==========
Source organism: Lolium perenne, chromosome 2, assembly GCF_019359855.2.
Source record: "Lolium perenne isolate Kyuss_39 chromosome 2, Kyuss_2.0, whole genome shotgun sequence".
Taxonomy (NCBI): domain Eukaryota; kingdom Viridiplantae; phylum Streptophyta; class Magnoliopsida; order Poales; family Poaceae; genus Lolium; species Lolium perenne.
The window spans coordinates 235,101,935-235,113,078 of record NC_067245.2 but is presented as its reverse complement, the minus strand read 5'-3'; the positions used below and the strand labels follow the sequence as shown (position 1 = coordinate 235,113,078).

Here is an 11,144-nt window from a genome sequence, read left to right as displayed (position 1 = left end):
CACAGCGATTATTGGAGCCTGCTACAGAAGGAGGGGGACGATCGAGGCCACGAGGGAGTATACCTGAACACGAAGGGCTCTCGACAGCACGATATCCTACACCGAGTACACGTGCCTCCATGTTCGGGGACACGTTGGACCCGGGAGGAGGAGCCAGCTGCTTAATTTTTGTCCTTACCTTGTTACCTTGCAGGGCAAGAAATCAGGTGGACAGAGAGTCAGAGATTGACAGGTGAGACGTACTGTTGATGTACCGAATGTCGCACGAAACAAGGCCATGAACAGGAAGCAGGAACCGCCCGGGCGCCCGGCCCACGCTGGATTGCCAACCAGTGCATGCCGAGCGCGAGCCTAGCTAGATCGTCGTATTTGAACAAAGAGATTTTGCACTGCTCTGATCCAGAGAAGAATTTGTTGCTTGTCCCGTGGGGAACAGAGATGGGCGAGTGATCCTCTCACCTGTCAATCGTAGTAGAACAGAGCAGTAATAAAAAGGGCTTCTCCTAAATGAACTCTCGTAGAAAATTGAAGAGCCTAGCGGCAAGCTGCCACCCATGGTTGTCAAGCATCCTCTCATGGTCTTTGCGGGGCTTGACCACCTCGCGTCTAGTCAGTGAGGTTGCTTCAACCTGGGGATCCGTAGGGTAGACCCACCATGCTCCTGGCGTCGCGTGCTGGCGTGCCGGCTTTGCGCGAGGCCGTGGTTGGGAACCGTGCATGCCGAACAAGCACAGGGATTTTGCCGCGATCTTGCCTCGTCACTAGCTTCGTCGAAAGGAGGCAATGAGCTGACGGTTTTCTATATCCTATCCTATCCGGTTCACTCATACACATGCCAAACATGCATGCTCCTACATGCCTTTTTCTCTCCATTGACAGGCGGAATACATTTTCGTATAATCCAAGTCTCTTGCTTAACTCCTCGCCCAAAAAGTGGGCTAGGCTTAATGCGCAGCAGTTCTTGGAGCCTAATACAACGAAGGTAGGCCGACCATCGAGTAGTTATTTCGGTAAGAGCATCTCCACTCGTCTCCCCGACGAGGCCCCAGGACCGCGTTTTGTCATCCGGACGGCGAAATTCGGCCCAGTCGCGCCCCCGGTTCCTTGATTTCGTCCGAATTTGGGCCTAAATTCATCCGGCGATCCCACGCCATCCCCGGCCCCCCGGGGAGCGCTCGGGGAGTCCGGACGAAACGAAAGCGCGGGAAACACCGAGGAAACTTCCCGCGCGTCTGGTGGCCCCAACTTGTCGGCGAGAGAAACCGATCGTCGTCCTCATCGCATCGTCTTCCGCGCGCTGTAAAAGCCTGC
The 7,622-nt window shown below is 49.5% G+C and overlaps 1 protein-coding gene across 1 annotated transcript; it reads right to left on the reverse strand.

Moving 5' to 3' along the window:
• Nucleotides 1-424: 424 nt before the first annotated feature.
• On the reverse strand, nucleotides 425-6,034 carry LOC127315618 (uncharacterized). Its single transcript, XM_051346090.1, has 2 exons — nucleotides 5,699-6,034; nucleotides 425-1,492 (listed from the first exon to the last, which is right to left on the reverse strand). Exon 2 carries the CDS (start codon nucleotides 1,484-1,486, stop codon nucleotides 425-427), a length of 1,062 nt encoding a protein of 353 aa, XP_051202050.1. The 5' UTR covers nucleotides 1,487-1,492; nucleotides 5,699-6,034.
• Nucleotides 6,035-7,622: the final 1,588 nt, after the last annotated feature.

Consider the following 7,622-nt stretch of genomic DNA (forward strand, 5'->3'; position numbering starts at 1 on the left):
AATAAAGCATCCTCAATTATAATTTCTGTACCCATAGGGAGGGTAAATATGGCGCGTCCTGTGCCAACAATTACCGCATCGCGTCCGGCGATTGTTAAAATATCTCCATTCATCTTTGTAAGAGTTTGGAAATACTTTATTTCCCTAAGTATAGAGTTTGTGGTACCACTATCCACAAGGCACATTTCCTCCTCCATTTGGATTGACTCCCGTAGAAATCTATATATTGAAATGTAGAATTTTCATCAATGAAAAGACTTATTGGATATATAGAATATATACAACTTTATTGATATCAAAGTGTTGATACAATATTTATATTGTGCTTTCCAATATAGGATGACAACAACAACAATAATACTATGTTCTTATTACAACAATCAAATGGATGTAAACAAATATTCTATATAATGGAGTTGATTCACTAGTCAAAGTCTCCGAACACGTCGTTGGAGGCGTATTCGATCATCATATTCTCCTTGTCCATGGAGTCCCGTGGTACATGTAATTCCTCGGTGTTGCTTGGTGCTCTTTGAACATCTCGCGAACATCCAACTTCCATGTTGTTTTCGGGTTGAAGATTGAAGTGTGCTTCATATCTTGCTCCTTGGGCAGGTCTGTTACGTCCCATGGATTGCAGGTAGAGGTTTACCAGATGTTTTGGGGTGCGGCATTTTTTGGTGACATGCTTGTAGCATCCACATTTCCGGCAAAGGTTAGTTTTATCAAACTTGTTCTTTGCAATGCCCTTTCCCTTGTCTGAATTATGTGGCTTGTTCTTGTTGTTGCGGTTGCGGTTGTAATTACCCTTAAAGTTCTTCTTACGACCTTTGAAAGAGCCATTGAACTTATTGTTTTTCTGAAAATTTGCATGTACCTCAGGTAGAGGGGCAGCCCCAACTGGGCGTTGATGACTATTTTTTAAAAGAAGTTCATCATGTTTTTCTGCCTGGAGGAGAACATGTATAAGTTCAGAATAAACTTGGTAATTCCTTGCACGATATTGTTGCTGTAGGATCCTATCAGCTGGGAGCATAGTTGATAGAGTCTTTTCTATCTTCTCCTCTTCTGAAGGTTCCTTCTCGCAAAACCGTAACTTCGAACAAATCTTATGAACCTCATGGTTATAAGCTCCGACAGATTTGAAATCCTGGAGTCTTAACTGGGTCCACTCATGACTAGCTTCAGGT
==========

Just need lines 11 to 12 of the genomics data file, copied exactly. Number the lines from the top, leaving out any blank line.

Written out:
• Nucleotides 6,035-7,622: the final 1,588 nt, after the last annotated feature.

Consider the following 7,622-nt stretch of genomic DNA (forward strand, 5'->3'; position numbering starts at 1 on the left):